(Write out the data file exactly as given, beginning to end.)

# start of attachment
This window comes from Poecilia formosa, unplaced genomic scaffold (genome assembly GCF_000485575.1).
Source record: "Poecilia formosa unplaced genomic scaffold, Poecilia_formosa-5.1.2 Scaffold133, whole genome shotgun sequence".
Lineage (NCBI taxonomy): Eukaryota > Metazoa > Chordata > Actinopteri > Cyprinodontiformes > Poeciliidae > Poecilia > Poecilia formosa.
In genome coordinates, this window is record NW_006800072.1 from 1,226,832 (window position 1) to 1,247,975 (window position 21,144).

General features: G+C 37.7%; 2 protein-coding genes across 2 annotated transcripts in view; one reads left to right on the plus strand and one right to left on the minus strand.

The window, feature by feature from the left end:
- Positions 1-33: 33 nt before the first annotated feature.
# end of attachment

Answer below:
This window comes from Poecilia formosa, unplaced genomic scaffold (genome assembly GCF_000485575.1).
Source record: "Poecilia formosa unplaced genomic scaffold, Poecilia_formosa-5.1.2 Scaffold133, whole genome shotgun sequence".
Lineage (NCBI taxonomy): Eukaryota > Metazoa > Chordata > Actinopteri > Cyprinodontiformes > Poeciliidae > Poecilia > Poecilia formosa.
In genome coordinates, this window is record NW_006800072.1 from 1,226,832 (window position 1) to 1,247,975 (window position 21,144).

General features: G+C 37.7%; 2 protein-coding genes across 2 annotated transcripts in view; one reads left to right on the plus strand and one right to left on the minus strand.

The window, feature by feature from the left end:
- Positions 1-33: 33 nt before the first annotated feature.